The other day I was lucky enough to get to reload the 243 shells I had fired over the last few years.
Most of these round were spent on controlling our groundhog population. Groundhogs may seem harmless to most people but their holes can really damage the haymaking equipment and have undermined the driveway and threaten the stability of the pond wall.
I mention this because when we first moved to the farm I had hoped to use the rifle mostly to hunt deer to provide meat for the family but I found that I spent most of the rounds killing groundhogs. These rounds, 100 grain full metal jacket, were not ideal for hunting small game. Providentially,we had to switched the bullet to a 85 grain hollow-point because they were really the only ones available. These will be much better for knocking down groundhogs. Actually, we did 20 100 grain solid rounds and 25 85 grain hollow point.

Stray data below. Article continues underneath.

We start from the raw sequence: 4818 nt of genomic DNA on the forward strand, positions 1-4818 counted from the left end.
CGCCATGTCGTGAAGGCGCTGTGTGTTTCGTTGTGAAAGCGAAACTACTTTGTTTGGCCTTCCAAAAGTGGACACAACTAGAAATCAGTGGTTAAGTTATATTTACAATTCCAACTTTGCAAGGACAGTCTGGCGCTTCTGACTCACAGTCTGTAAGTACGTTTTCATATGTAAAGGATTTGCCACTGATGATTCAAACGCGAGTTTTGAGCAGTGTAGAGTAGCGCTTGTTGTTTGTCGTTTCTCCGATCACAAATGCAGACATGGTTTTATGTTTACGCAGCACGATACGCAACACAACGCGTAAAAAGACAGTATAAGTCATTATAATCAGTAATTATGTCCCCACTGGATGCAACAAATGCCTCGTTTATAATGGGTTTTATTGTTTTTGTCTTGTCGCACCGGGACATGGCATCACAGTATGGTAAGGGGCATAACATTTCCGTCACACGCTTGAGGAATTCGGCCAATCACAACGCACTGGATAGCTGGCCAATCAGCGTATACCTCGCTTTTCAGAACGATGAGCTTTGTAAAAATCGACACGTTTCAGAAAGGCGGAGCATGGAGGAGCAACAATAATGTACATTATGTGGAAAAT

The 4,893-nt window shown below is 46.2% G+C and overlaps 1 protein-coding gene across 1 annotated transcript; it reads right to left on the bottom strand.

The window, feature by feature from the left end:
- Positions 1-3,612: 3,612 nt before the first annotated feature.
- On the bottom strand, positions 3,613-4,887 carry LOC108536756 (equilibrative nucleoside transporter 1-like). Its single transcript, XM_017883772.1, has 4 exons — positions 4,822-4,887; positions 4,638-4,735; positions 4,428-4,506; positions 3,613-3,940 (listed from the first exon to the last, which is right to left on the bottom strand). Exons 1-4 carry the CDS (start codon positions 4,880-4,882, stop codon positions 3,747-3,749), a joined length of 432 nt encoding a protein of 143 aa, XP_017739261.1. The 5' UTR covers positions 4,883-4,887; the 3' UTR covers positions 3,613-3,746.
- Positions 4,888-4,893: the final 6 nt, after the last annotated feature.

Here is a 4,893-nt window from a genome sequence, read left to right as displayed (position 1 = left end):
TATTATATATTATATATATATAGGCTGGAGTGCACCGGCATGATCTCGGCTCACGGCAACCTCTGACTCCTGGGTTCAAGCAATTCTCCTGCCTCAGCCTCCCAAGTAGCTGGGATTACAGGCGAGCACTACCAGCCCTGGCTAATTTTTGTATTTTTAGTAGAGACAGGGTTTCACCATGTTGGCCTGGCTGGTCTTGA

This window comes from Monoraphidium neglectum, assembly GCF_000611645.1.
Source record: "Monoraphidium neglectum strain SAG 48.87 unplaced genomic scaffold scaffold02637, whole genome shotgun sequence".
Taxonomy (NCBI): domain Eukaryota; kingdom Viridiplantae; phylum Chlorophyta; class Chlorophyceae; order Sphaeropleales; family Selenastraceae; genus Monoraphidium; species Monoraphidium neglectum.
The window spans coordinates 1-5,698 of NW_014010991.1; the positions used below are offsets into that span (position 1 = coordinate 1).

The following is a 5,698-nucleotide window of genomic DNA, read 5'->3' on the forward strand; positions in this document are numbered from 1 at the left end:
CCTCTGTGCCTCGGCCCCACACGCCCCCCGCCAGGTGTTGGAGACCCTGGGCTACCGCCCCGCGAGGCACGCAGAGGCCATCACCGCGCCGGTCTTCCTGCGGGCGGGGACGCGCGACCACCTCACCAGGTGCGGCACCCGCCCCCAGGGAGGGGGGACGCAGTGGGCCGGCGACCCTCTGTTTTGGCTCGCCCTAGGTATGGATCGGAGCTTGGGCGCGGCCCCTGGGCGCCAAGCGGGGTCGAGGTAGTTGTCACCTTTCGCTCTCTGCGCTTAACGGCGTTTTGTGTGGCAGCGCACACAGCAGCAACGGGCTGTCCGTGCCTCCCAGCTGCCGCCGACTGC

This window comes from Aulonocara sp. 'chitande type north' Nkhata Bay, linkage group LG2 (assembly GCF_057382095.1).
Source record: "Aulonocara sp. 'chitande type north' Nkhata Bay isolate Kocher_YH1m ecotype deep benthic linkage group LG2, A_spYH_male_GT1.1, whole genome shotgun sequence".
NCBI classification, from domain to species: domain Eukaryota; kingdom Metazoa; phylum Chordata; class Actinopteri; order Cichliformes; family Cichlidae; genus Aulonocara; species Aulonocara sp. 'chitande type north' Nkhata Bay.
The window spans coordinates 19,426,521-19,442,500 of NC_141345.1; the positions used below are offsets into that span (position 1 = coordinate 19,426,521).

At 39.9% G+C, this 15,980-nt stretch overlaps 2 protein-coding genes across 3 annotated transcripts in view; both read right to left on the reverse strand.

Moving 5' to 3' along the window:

We are really lucky to have friends who have the reloading equipment set up and have a small stockpile of powder so I certainly saved some money thanks to their generosity. I was thinking about the sustainability of firearms. The only reusable part of the round is the casing. The used shell has to be cleaned, lubricated, ground down a little and a bevel added to prepare it to receive the slug or bullet. The old primer is removed and a new one added. Powder is weighed out and added to the casing (this is a delicate procedure). The slug is then pressed into the end.
So I am not sure if it would have a smaller carbon footprint than buying them factory made but it "felt good". That maybe a rather weak argument for doing something that took up most of my morning but I will definitely do it again.
at the table
3 days ago